The silence was deafening.
Hunched over a wooden cart, body bent in defiance, Tevye refuses to listen to his daughter Chava’s last effort to connect with her estranged father. Torn between his faith, his tradition, his love for his daughter, and his decision to treat his daughter as dead-to-him, Tevye utters a quick “May God be with you,” in parting with his daughter.
Tensions ease, as his daughter feels the weight of her father’s love, and as she gains appreciation for a person caught between the pulls of a changing time.
This is the concluding scene of Fiddler on the Roof, and was so brilliantly portrayed by our church community over the last few weeks. Despite the acting, the sets, the dance numbers and music, the thing that struck me deepest was the phrase, “May God be with you.”
It is a simple phrase but it bears the weight of the entire story.
When the main character, Tevye, a poor Jewish dairyman and father of five daughters finds himself dealing with the issues of his faith, the persecution of his people, and the changing times, he finds himself so stretched that he might break.
Like many of us, in one of these moments Tevye speaks in haste, estranging himself from one of his daughters as a way to stand his ground and salvage some part of his beloved traditions.
But in one last moment, in his own way, he lets his daughter know that he still cares, and that he wishes well on her regardless of what happens.
“May God be with you.”
As a church that finds itself founded on millennia of traditions, and as a denomination that comes from decades of others, I think we can identify with Tevye’s struggle. It’s easy to feel pulled by the tradition, the lessons our parents taught us, and the pull of forward “progress” (whether or not the progress is truly so).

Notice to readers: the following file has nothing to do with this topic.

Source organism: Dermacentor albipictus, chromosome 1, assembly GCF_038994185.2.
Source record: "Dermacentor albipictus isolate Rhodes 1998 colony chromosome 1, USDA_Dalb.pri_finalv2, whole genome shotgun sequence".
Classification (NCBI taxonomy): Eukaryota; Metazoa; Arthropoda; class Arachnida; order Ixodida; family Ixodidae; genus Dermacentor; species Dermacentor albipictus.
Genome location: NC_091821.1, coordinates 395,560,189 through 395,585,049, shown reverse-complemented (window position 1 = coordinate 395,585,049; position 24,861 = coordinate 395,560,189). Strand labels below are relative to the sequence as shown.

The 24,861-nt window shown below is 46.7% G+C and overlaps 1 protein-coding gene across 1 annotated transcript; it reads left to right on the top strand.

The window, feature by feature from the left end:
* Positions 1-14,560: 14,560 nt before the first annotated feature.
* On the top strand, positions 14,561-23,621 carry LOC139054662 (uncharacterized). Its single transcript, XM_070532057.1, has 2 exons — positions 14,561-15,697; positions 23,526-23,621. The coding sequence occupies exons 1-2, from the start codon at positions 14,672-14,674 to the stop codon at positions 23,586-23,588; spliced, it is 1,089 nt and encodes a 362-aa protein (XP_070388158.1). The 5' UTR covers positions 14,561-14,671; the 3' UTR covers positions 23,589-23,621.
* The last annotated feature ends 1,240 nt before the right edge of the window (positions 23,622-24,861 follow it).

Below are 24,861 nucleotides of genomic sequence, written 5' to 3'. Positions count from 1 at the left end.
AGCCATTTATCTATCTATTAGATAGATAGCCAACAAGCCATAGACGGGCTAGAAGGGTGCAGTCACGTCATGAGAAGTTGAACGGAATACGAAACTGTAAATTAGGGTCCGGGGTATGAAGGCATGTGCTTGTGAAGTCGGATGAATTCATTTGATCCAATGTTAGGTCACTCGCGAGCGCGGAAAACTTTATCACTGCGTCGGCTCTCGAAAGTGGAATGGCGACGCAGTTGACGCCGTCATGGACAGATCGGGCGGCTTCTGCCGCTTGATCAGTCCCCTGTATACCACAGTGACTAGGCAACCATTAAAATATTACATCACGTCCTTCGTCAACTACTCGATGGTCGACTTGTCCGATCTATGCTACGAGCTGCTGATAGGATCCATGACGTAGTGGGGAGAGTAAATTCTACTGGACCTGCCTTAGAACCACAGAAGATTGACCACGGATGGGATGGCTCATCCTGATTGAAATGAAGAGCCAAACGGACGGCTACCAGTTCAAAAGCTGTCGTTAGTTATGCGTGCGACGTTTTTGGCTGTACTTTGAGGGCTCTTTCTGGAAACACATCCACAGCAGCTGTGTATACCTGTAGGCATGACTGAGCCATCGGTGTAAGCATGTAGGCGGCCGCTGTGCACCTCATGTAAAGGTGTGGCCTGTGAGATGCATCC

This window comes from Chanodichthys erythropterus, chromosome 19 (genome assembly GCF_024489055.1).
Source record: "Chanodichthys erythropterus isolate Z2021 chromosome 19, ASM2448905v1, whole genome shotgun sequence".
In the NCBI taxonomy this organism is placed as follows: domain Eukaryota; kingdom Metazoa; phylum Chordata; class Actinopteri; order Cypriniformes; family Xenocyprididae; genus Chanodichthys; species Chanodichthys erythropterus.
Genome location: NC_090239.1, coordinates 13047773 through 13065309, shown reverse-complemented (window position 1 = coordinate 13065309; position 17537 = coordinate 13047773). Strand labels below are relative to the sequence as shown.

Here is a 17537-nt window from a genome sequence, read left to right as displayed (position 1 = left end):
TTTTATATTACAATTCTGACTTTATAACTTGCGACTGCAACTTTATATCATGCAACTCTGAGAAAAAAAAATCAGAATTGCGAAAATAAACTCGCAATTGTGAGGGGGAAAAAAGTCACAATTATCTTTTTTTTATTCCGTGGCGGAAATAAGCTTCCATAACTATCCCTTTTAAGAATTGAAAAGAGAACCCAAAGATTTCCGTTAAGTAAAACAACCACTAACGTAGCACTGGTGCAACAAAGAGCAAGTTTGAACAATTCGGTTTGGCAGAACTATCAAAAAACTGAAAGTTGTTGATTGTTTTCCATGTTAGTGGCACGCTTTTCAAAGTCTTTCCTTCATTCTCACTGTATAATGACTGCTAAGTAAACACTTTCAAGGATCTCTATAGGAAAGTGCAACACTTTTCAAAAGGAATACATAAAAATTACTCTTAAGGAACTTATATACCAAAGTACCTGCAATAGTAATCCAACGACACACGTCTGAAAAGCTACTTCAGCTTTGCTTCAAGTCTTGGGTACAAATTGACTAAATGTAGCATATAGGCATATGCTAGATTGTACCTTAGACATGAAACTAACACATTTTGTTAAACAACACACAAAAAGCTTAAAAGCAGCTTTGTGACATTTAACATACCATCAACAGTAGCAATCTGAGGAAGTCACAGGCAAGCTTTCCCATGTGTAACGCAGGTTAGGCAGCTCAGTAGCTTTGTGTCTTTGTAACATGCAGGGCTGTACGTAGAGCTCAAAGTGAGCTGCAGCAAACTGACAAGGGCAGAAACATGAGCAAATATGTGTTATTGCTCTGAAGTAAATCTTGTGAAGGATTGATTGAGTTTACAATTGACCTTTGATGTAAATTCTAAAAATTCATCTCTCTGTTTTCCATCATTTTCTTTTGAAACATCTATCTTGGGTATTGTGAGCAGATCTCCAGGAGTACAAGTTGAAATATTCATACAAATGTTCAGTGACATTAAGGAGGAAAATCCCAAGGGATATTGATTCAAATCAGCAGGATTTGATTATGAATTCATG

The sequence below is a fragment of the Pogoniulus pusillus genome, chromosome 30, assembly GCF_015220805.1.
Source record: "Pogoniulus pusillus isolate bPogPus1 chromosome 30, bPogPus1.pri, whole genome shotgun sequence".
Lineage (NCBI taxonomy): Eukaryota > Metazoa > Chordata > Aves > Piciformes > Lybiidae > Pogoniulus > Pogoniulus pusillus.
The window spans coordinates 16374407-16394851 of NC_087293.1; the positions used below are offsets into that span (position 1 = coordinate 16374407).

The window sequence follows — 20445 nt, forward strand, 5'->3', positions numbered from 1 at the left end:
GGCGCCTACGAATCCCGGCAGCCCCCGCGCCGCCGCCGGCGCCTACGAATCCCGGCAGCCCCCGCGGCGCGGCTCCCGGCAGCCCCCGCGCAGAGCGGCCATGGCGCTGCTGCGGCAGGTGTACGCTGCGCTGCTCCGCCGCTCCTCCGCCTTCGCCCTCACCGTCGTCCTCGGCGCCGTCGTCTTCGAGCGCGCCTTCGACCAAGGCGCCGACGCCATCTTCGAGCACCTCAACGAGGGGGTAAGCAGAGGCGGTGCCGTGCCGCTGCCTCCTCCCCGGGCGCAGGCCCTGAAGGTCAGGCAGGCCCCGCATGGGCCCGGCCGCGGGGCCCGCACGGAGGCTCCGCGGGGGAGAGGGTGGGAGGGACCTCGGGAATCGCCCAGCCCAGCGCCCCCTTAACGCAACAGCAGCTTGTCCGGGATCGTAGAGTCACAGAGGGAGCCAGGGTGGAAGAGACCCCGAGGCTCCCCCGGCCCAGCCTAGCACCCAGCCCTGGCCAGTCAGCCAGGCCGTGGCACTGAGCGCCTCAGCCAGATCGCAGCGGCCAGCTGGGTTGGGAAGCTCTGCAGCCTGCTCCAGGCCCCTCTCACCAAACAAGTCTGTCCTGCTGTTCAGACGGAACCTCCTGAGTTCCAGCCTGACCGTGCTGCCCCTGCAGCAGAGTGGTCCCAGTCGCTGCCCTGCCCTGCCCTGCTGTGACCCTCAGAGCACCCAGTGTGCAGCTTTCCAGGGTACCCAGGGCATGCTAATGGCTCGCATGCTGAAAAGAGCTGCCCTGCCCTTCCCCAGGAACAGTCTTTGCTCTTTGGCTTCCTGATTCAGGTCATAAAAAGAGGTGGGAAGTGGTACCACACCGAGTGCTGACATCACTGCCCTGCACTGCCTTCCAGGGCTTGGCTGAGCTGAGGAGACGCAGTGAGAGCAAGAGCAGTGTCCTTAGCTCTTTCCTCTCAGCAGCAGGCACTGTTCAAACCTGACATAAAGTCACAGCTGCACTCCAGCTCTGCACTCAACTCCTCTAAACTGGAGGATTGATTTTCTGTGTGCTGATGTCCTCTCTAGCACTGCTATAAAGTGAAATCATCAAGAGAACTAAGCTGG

The thing about Tevye’s words that sticks with me is not the words themselves, but the attitude that those words represent; instead of leaving his daughter in estrangement, Tevye gets a second chance to show his love for her, and bless her in God’s name, regardless of her decisions.
Isn’t that an attitude similar to Christ?
That attitude by which Tevye says to his daughter Chava, “No matter what, I still love you.” Even more so, it’s a phrase that Tevye says AFTER he already made the wrong decision.
How many of us find ourselves in that place? Having spoken too quickly when being overwhelmed by the stress and change in our lives? How many of us could learn from the attitude that gives us a second chance to show Christ’s love to those in our lives who we disagree with? To those who we love, but who have hurt us? To those who we should love even though our love might not change their mind?
To all of us, I hope that we might be able to learn not only the words, but an attitude, like Tevye, that is committed to God, but dedicated to loving others.
May God be with all of us